Clark, Eleanor. Rome and a Villa. New York: Atheneum, 1962.
Reason read: Eleanor Clark died in the month of February. Read in her memory.
Even though the last time Clark visited Rome the year was 1974, you cannot help but daydream of traveling to the ancient city when you read Rome and a Villa. I started a mental checklist of everything I hoped to see, should I get there myself: the 124 steps of Santa Mana Aracoeli beside the Campidoglio, feral cats scattering in the rain, the Piazza Vittorio, the famous Trevi Fountain which was funded with a second tax on wine, and capable of moving 80,000 cubic meters of water per day.
Clark even opened my eyes to the Roman influences here in the United States: Penn Station in New York City; how it was designed with the Baths of Caracalle in mind.
Beyond architecture and tourist draws, Clark paints pictures of influential individuals like Julius Caesar and Hadrian. She meanders with her narrative and is sometimes difficult to follow, but worth it if you can stick with her.
Author fact: Clark was a native of Connecticut, right down the road from me. Her dust jacket photograph reminds me of a great-aunt I used to know.
Book trivia: Rome and a Villa was illustrated by Eugene Berman. They’re pretty spectacular.
Nancy said: Pearl said Rome and a Villa is for the traveler. I think it would be interesting to reread Rome and a Villa after a trip to Rome, just to compare notes.
BookLust Twist: from Book Lust To Go in the chapter called “Roman Holiday” (p 188).
Nunez, Elizabeth. Anne In-Between. New York: Akashic Books, 2009.
Reason read: Anna In-Between reflects on childhood. Every time my birthday nears, so do I. Read for myself.
Thirty-nine year old Anna returns to her parents’ home in the Caribbean islands. Anna has been in New York City as an in-demand editor for almost eighteen years, returning to her Caribbean home periodically for short visits. She returns, not because of a longing for her country, but only to check in on her aging parents. They appreciate the visits but feel Anna has lost touch with her roots. It is as if Anna cannot wait to bolt from her childhood memories, the color of her mixed-race skin, and her emotional parents.
On this particular trip, Anna discovers her mother has advanced stage breast cancer and is appalled her parents have been aware of the growing tumors all along. It is inconceivable they chose not to do anything about the disease growing in Beatrice’s breast. With Anna’s insistence of medical care ever increasing, Anna’s parents finally visit a doctor to begin treating the disease with chemotherapy. Anna’s mother, however, draws the line at traveling to the United States for necessary-for-survival surgery, strongly believing her dark skin will warrant sub par treatment.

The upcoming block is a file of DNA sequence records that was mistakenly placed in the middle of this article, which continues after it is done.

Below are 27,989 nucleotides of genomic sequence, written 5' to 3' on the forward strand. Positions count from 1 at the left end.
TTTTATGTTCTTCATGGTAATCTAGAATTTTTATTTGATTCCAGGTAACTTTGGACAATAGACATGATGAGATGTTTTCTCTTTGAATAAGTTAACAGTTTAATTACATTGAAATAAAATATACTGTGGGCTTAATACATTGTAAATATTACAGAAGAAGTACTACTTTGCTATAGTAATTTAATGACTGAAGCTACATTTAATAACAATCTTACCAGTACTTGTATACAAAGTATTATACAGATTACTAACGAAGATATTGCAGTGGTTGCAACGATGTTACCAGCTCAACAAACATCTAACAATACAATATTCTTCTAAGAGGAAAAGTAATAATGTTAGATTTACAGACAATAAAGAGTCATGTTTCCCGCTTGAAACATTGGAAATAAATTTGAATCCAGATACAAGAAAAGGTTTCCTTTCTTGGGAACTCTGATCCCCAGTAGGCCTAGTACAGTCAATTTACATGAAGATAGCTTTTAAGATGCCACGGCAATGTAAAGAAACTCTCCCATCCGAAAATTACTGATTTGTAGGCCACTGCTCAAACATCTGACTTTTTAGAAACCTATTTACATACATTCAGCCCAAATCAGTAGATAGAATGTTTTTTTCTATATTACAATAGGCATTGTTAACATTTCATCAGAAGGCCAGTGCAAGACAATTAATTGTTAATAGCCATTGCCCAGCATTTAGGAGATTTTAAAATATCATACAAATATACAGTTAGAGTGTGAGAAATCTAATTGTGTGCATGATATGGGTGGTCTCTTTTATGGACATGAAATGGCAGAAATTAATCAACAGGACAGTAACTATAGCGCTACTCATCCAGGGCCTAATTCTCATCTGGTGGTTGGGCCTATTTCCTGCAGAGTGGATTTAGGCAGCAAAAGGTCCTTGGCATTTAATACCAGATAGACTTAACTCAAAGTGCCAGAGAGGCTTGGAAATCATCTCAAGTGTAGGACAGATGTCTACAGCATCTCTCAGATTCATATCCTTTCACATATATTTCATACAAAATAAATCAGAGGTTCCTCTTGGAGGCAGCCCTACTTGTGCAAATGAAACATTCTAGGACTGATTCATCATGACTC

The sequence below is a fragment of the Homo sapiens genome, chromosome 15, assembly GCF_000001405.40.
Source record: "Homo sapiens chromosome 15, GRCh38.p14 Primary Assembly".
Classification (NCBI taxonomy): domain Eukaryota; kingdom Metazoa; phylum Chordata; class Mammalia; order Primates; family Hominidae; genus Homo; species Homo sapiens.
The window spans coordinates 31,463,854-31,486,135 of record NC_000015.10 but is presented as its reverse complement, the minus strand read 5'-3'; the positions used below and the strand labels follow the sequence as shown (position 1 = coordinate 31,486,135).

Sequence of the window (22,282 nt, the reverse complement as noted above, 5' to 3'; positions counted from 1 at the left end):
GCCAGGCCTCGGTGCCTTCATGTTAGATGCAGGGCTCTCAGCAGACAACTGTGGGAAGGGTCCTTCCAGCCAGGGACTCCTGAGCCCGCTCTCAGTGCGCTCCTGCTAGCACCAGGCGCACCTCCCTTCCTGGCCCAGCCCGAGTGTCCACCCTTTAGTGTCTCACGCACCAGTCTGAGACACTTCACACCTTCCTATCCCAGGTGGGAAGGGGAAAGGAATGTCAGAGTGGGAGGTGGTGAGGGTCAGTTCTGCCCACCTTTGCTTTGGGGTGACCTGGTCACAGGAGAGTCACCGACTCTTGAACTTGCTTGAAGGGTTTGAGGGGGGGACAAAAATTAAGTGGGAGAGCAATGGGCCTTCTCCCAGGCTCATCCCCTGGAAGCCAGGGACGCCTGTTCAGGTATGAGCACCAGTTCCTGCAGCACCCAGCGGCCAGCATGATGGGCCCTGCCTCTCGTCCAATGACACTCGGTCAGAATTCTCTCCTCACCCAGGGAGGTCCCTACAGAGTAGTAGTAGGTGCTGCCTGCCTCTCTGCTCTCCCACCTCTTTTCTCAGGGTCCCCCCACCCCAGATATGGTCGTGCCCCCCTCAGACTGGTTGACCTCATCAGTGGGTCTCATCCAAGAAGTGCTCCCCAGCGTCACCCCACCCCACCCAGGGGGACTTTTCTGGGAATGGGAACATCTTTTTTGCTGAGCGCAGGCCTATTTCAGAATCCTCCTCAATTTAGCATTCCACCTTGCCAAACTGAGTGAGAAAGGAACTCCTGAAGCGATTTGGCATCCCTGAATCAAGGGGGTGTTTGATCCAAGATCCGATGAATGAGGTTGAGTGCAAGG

Mother and daughter are locked in a cultural battle; mother accusing daughter of becoming too Americanized as if it were akin to catching a different debilitating disease. [As an aside, their fight reminded me of my own battles. My mother is convinced I no longer have the capacity to take care of my childhood home; as if the ways of Monhegan are too foreign to me as now I live with running water, working lights, and an automatic thermostat.] Anna In-Between is the dance of expectation. Mothers want so much for their daughters that reality seems like a constant disappointment, an “you can never do anything right” attitude. Been there! Beatrice is not entirely to blame in all this. Anna has her assumptions, too. She has so much pent up resentment towards her mother she thinks Beatrice blames her for a failed marriage, is disappointed in Anna’s less than impressive career, and is embarrassed by Anna’s less than impeccable appearance. It is hard for Anna to empathize; to see Beatrice as human when she feels like such a failure herself. I won’t spoil the plot, but I can say Nunez’s gift is a satisfactory non-ending with a healthy dose of hope. For Anna and Beatrice.
Interestingly enough, Nunez refers to the locale of Anna In-Between as “the island” as if she doesn’t want to put a pin the map of where the story actually takes place.
Author fact: Nunez was born in Trinidad.
Book trivia: Anna In-Between was reviewed by Edwidge Danticat. I just finished reading The Farming of Bones by Danticat last month.
Nancy said: Pearl said she has enjoyed the novels of Nunez and made mention of Anna In-Between (Book Lust To Go p 58).
BookLust Twist: from Book Lust To Go in the chapter called “Cavorting Through the Caribbean – Trinidad and Tobago” (p 58).
Te, Jonathan. The Beijing of Possibilities: Stories. New York: Other Press, 2009.
Reason read: Okay, so I have a confession. I wanted to read this in honor of January being the month for the Chinese New Year (on the 25th), but as the loan was coming from the east coast, it took an inordinate amount of time to arrive. I didn’t think I would have time to read it before January 31st, so I changed the reason to China’s Lantern Festival, which is in February. Well, to make a long story short, I finished Beijing before January 31st, so I’m back to the original reason, the new year.